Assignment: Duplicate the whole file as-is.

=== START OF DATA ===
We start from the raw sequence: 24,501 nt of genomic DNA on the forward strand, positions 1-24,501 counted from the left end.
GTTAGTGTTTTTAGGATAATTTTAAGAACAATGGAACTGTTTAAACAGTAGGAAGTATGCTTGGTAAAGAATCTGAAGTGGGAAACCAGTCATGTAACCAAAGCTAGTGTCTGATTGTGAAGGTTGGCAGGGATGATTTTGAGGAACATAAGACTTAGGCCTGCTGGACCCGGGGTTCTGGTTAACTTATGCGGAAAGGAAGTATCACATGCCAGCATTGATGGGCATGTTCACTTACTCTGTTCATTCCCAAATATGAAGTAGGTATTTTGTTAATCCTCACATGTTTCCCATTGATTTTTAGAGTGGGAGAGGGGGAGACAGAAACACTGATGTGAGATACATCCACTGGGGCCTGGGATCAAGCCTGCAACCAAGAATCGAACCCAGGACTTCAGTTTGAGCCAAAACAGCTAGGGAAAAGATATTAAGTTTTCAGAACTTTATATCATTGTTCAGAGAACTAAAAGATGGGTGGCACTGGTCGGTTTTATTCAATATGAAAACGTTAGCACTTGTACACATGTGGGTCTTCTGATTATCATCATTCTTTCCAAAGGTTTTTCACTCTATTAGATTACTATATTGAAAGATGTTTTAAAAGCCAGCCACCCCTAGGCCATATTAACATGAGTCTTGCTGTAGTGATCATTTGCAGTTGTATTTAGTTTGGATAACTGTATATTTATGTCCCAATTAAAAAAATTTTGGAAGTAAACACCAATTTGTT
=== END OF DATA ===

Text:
We start from the raw sequence: 24,501 nt of genomic DNA on the forward strand, positions 1-24,501 counted from the left end.
GTTAGTGTTTTTAGGATAATTTTAAGAACAATGGAACTGTTTAAACAGTAGGAAGTATGCTTGGTAAAGAATCTGAAGTGGGAAACCAGTCATGTAACCAAAGCTAGTGTCTGATTGTGAAGGTTGGCAGGGATGATTTTGAGGAACATAAGACTTAGGCCTGCTGGACCCGGGGTTCTGGTTAACTTATGCGGAAAGGAAGTATCACATGCCAGCATTGATGGGCATGTTCACTTACTCTGTTCATTCCCAAATATGAAGTAGGTATTTTGTTAATCCTCACATGTTTCCCATTGATTTTTAGAGTGGGAGAGGGGGAGACAGAAACACTGATGTGAGATACATCCACTGGGGCCTGGGATCAAGCCTGCAACCAAGAATCGAACCCAGGACTTCAGTTTGAGCCAAAACAGCTAGGGAAAAGATATTAAGTTTTCAGAACTTTATATCATTGTTCAGAGAACTAAAAGATGGGTGGCACTGGTCGGTTTTATTCAATATGAAAACGTTAGCACTTGTACACATGTGGGTCTTCTGATTATCATCATTCTTTCCAAAGGTTTTTCACTCTATTAGATTACTATATTGAAAGATGTTTTAAAAGCCAGCCACCCCTAGGCCATATTAACATGAGTCTTGCTGTAGTGATCATTTGCAGTTGTATTTAGTTTGGATAACTGTATATTTATGTCCCAATTAAAAAAATTTTGGAAGTAAACACCAATTTGTT